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Appaloosa - Appaloosa CD (album) cover





3.28 | 10 ratings

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Sean Trane
Special Collaborator
Prog Folk
3 stars 3.5 stars really!!

Appaloosa's sole album is a textbook case of baroque folk, which was a term "en vogue" in the late 60's, and described a folk rock laced with symphonic classical music; and with Al Kooper's connection (both musical and production-wise) it became one of those influential albums, even if it only stayed four weeks in the US billboard, peaking at 128. Named after the horses and graced with a sober group picture for artwork, the album epitomizes a bit the Boston folk-rock scene, which saw Earth Opera (and its continuation Sea Train) and James Taylor emerge from also. The baroque folk genre can be applied to the Beatles' Eleanor Rogby as well as the Rolling Stone's Ruby Tuesday as well to artistes like Nick Drake, Donova, Tim Buckley and John Martyn. All of the 11 tracks are written by singer-guitarist John Parker Compton, whose songwriting evokes Joni Mitchell and later singer- songwriters in the 15 years surrounding this album's release.

Opening track Tulu Rogers is a Bach-laced pastoral New England countryside folk piece with just the group playing guitar, violin, cello, and bass at its purest and progressive essence of Appaloosa. On the flipside Pascal's Paradox is much the same.Yesterday's Road has Reiser's bass soaring and Kooper "uncontrollably tinkling" (his words) on el piano, which gives a delightful flavour to this nostalgic track, where Rosov's cello gives it some solemnity. Feathers is a pre-James Taylor-type song, something he would export with much greater success than did Appaloosa.

Progheads will be more interested with Thoughts Of Polly, a folk rock track with its touches of both classical and jazz; concluding in a dizzy jazz-coda courtesy of Blood, Sweat &Tears' Fred Lipsius and his distinctive sax, sounding absolutely delightful, daring and progressive. At close to 6 minutes, this is the album's highlight. On the flipside, Georgia Street is set up a bit like the Polly track with similar arrangements and unusual shifting rhythms.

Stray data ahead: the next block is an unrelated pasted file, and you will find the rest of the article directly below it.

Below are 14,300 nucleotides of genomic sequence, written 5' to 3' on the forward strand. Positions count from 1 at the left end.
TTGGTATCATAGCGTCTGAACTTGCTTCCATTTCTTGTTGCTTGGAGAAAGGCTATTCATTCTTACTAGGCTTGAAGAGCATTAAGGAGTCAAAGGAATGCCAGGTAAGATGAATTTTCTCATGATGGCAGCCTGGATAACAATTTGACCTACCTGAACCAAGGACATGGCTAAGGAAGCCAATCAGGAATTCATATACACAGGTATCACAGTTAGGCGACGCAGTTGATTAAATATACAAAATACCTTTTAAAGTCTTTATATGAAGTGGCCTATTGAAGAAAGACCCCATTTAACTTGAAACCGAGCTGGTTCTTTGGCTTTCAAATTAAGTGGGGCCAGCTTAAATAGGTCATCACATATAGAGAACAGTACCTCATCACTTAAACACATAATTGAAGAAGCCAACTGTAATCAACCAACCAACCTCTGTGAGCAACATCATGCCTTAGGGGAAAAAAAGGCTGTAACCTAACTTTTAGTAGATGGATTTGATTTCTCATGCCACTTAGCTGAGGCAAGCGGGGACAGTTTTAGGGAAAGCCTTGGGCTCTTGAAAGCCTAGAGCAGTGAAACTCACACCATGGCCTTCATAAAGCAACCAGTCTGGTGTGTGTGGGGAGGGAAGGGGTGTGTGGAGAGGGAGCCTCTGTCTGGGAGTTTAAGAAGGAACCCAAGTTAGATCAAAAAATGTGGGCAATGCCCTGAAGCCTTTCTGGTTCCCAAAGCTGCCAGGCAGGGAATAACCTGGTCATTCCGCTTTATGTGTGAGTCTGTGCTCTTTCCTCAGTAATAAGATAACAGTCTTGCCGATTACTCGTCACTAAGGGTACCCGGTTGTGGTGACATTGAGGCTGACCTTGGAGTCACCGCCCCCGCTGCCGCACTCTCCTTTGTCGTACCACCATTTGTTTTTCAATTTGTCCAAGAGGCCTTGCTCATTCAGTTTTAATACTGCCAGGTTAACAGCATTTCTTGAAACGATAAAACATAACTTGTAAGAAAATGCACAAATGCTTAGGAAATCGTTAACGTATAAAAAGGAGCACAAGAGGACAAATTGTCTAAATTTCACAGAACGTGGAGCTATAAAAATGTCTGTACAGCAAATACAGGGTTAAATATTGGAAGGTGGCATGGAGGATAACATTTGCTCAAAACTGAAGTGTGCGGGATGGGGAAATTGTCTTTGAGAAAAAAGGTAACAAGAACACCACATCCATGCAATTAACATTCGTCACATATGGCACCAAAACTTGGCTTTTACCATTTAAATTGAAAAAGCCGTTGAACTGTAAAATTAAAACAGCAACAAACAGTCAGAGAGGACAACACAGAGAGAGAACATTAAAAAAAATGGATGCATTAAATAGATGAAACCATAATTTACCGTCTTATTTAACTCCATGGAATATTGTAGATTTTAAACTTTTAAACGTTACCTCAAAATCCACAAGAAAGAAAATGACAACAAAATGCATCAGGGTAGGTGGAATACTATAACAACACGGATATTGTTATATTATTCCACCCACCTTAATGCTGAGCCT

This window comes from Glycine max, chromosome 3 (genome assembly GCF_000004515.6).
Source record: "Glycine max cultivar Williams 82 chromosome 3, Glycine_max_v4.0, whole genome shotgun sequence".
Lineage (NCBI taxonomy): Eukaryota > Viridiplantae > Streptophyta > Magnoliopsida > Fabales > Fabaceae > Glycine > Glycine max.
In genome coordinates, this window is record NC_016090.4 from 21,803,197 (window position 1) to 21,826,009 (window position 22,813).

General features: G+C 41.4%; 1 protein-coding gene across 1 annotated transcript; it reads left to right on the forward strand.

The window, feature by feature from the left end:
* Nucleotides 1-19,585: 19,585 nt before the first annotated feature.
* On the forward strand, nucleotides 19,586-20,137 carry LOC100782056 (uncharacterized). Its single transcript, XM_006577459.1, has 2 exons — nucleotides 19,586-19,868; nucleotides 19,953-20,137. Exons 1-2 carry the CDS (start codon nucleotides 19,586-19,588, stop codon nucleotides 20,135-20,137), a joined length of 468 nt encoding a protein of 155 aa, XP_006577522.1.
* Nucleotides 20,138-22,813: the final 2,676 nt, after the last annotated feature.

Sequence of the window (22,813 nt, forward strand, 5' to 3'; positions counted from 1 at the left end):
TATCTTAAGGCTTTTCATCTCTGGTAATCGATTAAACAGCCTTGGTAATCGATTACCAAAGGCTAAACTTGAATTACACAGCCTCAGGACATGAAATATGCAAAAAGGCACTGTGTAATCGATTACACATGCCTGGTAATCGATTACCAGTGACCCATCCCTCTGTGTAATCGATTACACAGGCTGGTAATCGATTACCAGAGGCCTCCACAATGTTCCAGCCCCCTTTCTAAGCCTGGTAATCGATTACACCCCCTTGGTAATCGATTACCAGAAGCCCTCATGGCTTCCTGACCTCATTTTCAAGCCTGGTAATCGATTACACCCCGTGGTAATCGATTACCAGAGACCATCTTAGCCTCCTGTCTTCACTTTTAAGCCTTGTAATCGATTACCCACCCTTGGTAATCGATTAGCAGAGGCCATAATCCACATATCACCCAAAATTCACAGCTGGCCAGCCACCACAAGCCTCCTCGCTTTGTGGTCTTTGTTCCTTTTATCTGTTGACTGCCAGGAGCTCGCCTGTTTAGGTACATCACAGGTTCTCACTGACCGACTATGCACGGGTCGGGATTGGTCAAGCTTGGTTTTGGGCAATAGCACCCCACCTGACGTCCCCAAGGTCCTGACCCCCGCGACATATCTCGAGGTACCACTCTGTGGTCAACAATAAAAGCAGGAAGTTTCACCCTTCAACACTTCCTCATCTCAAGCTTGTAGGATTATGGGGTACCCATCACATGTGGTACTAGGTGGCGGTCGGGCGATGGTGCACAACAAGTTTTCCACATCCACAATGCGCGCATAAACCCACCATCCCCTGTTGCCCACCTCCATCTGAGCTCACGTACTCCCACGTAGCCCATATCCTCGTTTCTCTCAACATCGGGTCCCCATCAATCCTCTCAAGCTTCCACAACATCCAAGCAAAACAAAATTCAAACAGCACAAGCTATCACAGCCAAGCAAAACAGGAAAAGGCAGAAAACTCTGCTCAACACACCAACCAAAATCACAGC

The Charlie Calello-arranged Bi-Weekly was recorded in the upper studio to fit the full orchestra (with horns as well); it was thought to be the hit-single, especially with the distinctive Al Kooper organ ending. Oddly enough, this track will also find its flipside equivalent, Now That I Want You, albeit this time with a full rock band backing it up, with BS&T's Bobby Colomby drumming up a storm. Glossolalia, a Donovan-esque folk song is bassist's Reiser's moment of glory, as his jazz-tinged bass playing, while Rivers Run To The Sea has drummer Colomby and Kooper on electric guitar as added musicians is nearing pure folk rock ala Fairport Convention. The closing Rosalie was originally performed for years as a folk song and Kooper folk-rocked it up with piano and electric guitar again nearing Fairport but being country-esque as well.

While I wouldn't call Appaloosa's album anything really essential to progressive folk, it is indeed one of those albums that helped in parts consolidating the genre, and even might have served as a blueprints to a few artistes. Impeccably produced by Kooper, the album can only interest progheads into gentle un-complicated folk rock.

Sean Trane | 3/5 |


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